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The new IBM Fellows join
an elite group of inventors whose efforts benefit from IBM's more than
$6 billion annual investment in research and development as well as other initiatives that serve clients. Since 1963, only 246 IBMers have earned the IBM Fellow distinction, and 85 of them remain active IBM employees.
IBM Fellows have generated nearly 7,500 patents, received five Nobel prizes, thousands of government and professional citations and have a massive store of published research in scientific journals.
"As we have for half a century, IBM is today honoring its most outstanding technologists and their contributions to computing and society," said
Ginni Rometty, IBM chairman, president and chief executive officer. "Like all IBM Fellows, members of the class of 2013 are recognized leaders in the global technical community. In 2013, this leadership will be focused on IBM growth markets, where each of this year's fellows will serve as an ambassador and resource to a different country."
As evidence of the transformational role that skills and technical expertise play in
building a Smarter Planet, each of the new Fellows will serve as a technology ambassador to an important growth market for IBM. In this capacity, they will ensure IBM has an active and prominent technical presence in key countries, partnering with local universities and research institutions, mentoring employees and helping to sustain two-way visibility between IBM leadership and local markets.
IBM views the IBM Fellow ambassador role as a model for each of its growth markets. A key goal will be to provide these markets with a preview of future technologies being developed across IBM. This will enable IBM clients and employees to influence those technologies while the Fellows themselves gain a greater understanding of the unique challenges and opportunities in these markets. This new initiative follows other investments IBM is making in growth markets, including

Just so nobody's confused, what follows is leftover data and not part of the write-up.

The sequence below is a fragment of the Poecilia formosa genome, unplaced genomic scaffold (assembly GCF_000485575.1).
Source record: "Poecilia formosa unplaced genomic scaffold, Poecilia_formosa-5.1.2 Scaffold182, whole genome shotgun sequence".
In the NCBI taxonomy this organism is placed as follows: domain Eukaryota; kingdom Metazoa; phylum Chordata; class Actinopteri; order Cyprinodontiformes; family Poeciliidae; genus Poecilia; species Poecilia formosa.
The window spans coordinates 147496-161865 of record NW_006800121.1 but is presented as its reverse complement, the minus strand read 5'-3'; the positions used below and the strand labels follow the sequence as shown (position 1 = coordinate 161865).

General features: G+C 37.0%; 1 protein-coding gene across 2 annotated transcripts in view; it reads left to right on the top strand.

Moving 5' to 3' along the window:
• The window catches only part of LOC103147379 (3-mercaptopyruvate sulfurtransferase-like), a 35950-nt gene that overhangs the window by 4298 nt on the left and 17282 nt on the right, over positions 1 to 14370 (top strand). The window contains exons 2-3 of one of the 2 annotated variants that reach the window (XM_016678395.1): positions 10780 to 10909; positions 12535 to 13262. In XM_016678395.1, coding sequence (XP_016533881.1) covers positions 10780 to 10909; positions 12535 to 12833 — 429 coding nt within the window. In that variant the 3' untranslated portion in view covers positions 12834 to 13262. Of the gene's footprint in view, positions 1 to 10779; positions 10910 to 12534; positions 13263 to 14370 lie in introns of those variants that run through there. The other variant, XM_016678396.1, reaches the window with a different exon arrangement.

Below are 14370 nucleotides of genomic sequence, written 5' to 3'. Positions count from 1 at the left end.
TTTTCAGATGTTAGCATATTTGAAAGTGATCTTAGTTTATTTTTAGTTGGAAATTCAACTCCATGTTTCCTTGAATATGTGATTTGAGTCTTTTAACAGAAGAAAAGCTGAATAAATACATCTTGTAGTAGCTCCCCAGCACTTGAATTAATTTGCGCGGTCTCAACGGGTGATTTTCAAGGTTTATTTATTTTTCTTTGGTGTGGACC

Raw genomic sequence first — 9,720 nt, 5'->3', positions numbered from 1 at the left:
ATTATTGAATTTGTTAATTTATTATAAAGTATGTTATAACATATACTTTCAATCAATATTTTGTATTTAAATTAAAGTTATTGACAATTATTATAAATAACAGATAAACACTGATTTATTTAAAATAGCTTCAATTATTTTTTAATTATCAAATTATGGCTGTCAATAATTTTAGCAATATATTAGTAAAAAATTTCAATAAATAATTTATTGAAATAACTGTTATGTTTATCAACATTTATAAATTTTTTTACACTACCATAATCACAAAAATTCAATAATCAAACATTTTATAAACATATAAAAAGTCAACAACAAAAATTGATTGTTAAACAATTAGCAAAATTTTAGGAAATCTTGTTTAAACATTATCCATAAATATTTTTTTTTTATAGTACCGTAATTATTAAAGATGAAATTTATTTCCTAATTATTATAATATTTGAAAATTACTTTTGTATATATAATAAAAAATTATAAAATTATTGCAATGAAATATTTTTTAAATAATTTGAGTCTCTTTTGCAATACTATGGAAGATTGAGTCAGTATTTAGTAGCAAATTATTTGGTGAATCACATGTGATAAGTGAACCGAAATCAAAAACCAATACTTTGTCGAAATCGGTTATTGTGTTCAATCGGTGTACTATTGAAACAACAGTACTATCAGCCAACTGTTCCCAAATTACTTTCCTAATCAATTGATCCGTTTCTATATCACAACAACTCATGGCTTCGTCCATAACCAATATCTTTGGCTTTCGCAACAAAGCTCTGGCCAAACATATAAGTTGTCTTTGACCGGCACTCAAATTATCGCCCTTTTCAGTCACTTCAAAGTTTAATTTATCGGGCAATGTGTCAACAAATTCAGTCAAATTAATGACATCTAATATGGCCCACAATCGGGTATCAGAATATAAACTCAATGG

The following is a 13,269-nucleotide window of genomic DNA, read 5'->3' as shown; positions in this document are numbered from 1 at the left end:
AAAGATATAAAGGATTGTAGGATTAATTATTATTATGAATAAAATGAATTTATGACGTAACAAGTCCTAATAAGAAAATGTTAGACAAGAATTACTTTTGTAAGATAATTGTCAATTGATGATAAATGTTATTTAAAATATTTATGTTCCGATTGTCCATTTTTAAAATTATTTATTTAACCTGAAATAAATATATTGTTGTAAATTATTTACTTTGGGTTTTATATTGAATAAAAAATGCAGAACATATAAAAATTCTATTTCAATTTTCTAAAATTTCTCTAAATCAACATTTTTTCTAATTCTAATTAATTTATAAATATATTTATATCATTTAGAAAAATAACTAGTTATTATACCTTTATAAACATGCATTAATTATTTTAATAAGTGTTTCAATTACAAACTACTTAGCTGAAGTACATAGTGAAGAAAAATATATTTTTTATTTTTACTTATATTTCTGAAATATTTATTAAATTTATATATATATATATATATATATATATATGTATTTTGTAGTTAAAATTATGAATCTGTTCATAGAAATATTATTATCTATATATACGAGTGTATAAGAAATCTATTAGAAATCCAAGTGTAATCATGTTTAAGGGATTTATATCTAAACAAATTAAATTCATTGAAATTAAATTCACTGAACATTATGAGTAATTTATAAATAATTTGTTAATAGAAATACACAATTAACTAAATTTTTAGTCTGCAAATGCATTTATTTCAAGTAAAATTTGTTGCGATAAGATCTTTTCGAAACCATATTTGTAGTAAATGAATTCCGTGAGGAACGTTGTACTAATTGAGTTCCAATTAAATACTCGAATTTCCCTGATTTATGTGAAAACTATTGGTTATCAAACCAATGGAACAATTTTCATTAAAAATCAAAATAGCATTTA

the company's first research lab on the African continent, in
and the Corporate Service Corps, a program in which IBM employees donate their time and expertise to solve problems for educational institutions, small businesses, non-governmental organizations, and governmental agencies in growth markets.
The new IBM Fellow ambassador initiative ties directly back to the roots of the IBM Fellows program and its intended goal of driving growth through innovation. When it was inaugurated in 1963, then IBM CEO
Thomas Watson, Jr. envisioned a program that would be carried out in a "unique" way to give Fellows resources to probe deeper into their areas of specialization, break new ground in technology and open up new opportunities for IBM.
"We want to recognize outstanding scientific, engineering, programming and systems people who have made a record over a long period of time for sustained achievement..." said Watson. "We want to ensure that their continued contribution to IBM's growth and stature will be assured by giving them greater freedom to be creative in their field of specialty or technical discipline."